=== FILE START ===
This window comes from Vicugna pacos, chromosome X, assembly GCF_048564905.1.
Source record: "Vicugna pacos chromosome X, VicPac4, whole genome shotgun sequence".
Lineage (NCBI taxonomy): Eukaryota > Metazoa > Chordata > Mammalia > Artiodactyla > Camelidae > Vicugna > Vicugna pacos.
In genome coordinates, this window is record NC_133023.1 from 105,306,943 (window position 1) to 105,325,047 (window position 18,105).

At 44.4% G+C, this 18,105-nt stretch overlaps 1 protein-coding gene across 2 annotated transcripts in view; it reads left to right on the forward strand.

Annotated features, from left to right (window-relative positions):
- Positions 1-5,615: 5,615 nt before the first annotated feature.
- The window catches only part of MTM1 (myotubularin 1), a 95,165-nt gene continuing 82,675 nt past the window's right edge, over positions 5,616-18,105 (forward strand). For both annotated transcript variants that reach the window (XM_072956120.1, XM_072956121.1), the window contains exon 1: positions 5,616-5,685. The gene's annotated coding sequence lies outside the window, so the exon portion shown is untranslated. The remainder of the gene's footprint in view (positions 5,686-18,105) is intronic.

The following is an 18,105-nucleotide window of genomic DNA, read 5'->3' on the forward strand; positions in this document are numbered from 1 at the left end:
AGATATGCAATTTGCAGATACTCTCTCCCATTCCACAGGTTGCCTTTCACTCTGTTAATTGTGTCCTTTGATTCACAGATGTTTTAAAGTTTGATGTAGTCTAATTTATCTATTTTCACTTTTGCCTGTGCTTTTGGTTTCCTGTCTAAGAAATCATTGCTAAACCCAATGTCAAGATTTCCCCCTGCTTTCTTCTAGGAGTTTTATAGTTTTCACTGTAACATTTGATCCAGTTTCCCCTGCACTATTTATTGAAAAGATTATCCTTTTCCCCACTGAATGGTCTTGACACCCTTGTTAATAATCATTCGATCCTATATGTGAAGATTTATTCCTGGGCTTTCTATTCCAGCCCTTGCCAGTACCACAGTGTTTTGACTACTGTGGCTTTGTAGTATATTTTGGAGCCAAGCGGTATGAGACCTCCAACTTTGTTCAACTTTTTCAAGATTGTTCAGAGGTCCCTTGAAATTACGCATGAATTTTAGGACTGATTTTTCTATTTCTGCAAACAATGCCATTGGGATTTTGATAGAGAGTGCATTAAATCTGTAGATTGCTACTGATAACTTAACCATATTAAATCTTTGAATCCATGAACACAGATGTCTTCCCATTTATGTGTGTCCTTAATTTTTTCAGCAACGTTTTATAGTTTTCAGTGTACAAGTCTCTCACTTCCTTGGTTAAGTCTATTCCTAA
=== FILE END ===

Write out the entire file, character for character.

This window comes from Vicugna pacos, chromosome X, assembly GCF_048564905.1.
Source record: "Vicugna pacos chromosome X, VicPac4, whole genome shotgun sequence".
Lineage (NCBI taxonomy): Eukaryota > Metazoa > Chordata > Mammalia > Artiodactyla > Camelidae > Vicugna > Vicugna pacos.
In genome coordinates, this window is record NC_133023.1 from 105,306,943 (window position 1) to 105,325,047 (window position 18,105).

At 44.4% G+C, this 18,105-nt stretch overlaps 1 protein-coding gene across 2 annotated transcripts in view; it reads left to right on the forward strand.

Annotated features, from left to right (window-relative positions):
- Positions 1-5,615: 5,615 nt before the first annotated feature.
- The window catches only part of MTM1 (myotubularin 1), a 95,165-nt gene continuing 82,675 nt past the window's right edge, over positions 5,616-18,105 (forward strand). For both annotated transcript variants that reach the window (XM_072956120.1, XM_072956121.1), the window contains exon 1: positions 5,616-5,685. The gene's annotated coding sequence lies outside the window, so the exon portion shown is untranslated. The remainder of the gene's footprint in view (positions 5,686-18,105) is intronic.

The following is an 18,105-nucleotide window of genomic DNA, read 5'->3' on the forward strand; positions in this document are numbered from 1 at the left end:
AGATATGCAATTTGCAGATACTCTCTCCCATTCCACAGGTTGCCTTTCACTCTGTTAATTGTGTCCTTTGATTCACAGATGTTTTAAAGTTTGATGTAGTCTAATTTATCTATTTTCACTTTTGCCTGTGCTTTTGGTTTCCTGTCTAAGAAATCATTGCTAAACCCAATGTCAAGATTTCCCCCTGCTTTCTTCTAGGAGTTTTATAGTTTTCACTGTAACATTTGATCCAGTTTCCCCTGCACTATTTATTGAAAAGATTATCCTTTTCCCCACTGAATGGTCTTGACACCCTTGTTAATAATCATTCGATCCTATATGTGAAGATTTATTCCTGGGCTTTCTATTCCAGCCCTTGCCAGTACCACAGTGTTTTGACTACTGTGGCTTTGTAGTATATTTTGGAGCCAAGCGGTATGAGACCTCCAACTTTGTTCAACTTTTTCAAGATTGTTCAGAGGTCCCTTGAAATTACGCATGAATTTTAGGACTGATTTTTCTATTTCTGCAAACAATGCCATTGGGATTTTGATAGAGAGTGCATTAAATCTGTAGATTGCTACTGATAACTTAACCATATTAAATCTTTGAATCCATGAACACAGATGTCTTCCCATTTATGTGTGTCCTTAATTTTTTCAGCAACGTTTTATAGTTTTCAGTGTACAAGTCTCTCACTTCCTTGGTTAAGTCTATTCCTAA